Defense Date


Document Type


Degree Name

Doctor of Philosophy


Physiology and Biophysics

First Advisor

Dr. Carlos Escalante

Second Advisor

Dr. Montserrat Samso

Third Advisor

Dr. Qinglian Liu

Fourth Advisor

Dr. Darrel Peterson

Fifth Advisor

Dr. Xiang-Yang Wang


Interferon (IFN) regulatory factor family member 4 (IRF4) is a transcription factor that serves specific roles in transcriptional regulation of IFN responsive genes and is indispensable in B- & T-cell differentiation. IRF4 like the other members of the family has two major domains- the N-terminal DNA binding domain (DBD) essential for its recognition and binding to the Interferon Stimulated Response Element DNA sequence and a C-terminal Interferon activation domain (IAD) thought to maintain IRF4 in an auto-inhibited inactive state and is also critical in its activation. A putative unstructured linker connects the DBD and IAD. Activation in most members of the IRF family requires phosphorylation to induce homo and hetero-dimerization. In contrast, IRF4 functions primarily through ternary complex formation involving different proteins including PU.1 and MyD88. The IRF4IAD has a C-terminal auto-inhibitory region (AIR) that has been proposed to physically impede the DBD from interacting with DNA in the absence of its binding partner.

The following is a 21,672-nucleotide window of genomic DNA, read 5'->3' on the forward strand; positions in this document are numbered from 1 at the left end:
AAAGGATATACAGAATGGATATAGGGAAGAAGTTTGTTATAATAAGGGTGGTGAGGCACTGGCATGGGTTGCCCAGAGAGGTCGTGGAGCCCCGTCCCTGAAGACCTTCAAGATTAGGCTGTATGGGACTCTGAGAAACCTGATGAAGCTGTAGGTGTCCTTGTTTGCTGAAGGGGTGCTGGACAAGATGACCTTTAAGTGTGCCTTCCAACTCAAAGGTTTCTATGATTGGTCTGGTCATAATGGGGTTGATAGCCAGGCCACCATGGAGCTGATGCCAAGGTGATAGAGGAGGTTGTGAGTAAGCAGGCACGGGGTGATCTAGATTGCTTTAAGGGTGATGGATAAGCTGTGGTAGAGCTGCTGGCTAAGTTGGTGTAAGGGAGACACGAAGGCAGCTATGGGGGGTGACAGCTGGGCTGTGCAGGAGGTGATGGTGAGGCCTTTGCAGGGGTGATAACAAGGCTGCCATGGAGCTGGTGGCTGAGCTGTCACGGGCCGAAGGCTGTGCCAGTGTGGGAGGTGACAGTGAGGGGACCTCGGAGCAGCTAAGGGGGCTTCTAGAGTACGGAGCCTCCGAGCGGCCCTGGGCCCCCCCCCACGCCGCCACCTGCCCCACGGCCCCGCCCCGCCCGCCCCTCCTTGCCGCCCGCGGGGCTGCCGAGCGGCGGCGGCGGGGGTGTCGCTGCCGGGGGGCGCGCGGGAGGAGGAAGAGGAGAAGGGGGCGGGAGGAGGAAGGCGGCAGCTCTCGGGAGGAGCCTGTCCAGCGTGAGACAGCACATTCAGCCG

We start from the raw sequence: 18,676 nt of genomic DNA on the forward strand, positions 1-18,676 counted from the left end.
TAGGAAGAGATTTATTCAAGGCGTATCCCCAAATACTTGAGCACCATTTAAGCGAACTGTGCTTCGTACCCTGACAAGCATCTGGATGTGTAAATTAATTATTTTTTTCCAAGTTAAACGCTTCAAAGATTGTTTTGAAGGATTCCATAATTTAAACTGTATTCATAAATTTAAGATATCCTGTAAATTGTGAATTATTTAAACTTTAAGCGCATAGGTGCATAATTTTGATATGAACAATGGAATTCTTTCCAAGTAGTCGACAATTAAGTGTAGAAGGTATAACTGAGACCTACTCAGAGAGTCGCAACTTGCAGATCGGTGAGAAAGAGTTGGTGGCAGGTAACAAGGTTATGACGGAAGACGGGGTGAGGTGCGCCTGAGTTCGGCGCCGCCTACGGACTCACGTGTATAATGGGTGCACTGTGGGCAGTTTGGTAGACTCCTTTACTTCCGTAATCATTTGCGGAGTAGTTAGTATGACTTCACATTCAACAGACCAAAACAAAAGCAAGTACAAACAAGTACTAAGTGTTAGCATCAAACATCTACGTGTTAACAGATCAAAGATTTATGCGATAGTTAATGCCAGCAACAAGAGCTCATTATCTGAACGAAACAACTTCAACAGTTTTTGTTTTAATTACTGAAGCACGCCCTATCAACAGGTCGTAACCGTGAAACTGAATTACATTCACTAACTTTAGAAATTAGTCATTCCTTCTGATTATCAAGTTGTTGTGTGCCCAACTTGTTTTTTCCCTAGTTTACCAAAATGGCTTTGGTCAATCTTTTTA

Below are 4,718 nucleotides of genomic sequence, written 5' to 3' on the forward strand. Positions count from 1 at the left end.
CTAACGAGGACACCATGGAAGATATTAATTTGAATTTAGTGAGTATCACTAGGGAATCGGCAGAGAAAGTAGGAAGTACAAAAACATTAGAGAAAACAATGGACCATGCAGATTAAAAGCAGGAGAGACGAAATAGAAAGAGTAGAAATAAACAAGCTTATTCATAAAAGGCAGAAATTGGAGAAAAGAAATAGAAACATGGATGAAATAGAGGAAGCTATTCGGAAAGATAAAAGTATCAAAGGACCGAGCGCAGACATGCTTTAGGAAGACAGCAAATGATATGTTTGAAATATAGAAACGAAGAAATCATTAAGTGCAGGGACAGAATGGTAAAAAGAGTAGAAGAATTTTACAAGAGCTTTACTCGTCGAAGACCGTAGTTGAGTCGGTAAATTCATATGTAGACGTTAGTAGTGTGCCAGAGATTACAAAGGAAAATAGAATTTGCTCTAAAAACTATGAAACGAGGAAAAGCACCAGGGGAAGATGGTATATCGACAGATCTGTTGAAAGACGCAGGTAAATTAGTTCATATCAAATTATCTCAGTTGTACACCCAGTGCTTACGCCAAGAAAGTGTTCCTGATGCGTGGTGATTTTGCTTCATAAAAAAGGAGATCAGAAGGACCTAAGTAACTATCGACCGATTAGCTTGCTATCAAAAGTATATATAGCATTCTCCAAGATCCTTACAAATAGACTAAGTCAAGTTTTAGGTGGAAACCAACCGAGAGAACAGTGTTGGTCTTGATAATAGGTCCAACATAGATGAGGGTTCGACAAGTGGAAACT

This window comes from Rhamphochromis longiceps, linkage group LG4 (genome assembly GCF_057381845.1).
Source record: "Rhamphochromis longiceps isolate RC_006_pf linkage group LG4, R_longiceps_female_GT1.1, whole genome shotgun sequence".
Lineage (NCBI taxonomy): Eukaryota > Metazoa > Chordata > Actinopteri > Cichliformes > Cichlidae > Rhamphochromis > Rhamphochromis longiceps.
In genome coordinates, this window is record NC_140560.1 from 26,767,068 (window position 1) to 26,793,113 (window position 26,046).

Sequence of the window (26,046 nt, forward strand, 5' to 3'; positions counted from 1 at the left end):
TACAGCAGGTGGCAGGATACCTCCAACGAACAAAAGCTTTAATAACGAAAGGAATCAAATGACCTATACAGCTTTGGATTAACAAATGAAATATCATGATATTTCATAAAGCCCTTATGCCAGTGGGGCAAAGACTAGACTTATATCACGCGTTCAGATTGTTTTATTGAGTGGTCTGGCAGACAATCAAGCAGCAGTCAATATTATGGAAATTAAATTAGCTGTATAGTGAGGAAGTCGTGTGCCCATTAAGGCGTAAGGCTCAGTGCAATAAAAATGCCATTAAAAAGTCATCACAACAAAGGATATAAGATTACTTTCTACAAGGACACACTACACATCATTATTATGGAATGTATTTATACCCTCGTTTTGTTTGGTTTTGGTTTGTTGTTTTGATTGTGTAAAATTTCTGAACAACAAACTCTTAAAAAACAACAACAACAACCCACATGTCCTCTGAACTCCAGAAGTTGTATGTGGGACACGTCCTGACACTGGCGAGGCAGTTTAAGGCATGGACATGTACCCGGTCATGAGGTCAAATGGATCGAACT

To understand the activation mechanism in molecular detail we determined the crystal structure of the IAD of IRF4 and also performed small-angle X-ray scattering (SAXS) studies. Our data reveals that the surface electrostatics of IAD and presence of additional loops confers exclusivity to IRF4 in the IRF family. SAXS studies suggest that the AIR is structured and makes interactions with the putative linker. We also performed analytical ultracentrifugation studies, fluorescence anisotropy binding experiments and SAXS studies on full-length IRF4 as well as on constructs where the first 20 residues, exclusive to IRF4 or the AIR were removed. We observe that the first 20 residues are critical in decreasing the binding affinity of full-length IRF4 to DNA. In addition, the putative linker of IRF4 connecting the N- and C-termini appears to be a folded domain and interacts with AIR. Also, overall full-length IRF4 appears as an elongated molecule and the N- and the C-terminal domains are arranged on either ends of full-length IRF4. Moreover, there are no signs of huge conformational changes in the protein during the activation process. Taken together, based on our data we propose that there is no auto-inhibited state for IRF4. Furthermore, it is the binding affinity of full-length IRF4 that is increased in the presence of its binding partner most likely through modest conformational changes.


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